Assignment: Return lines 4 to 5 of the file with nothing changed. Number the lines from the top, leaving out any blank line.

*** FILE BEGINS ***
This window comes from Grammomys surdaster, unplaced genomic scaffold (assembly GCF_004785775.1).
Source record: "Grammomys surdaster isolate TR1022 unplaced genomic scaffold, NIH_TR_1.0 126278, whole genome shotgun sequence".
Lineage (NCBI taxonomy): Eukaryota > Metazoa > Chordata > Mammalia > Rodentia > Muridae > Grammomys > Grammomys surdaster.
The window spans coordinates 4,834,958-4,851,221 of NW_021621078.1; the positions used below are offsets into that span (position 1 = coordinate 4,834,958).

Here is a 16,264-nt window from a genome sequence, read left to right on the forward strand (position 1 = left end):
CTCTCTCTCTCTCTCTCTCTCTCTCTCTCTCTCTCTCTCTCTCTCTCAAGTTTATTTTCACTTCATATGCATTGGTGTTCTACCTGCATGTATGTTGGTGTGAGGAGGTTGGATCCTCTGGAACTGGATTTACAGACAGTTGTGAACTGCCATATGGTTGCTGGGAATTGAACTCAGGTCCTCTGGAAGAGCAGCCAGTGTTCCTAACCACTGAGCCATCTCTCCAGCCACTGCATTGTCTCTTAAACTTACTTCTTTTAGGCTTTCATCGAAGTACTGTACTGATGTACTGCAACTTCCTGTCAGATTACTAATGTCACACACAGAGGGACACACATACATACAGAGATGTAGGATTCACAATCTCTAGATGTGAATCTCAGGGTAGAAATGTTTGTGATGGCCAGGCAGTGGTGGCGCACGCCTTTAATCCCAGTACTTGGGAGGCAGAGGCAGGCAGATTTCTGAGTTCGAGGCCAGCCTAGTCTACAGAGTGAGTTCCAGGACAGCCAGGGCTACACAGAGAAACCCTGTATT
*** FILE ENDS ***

The window spans coordinates 4,834,958-4,851,221 of NW_021621078.1; the positions used below are offsets into that span (position 1 = coordinate 4,834,958).

Here is a 16,264-nt window from a genome sequence, read left to right on the forward strand (position 1 = left end):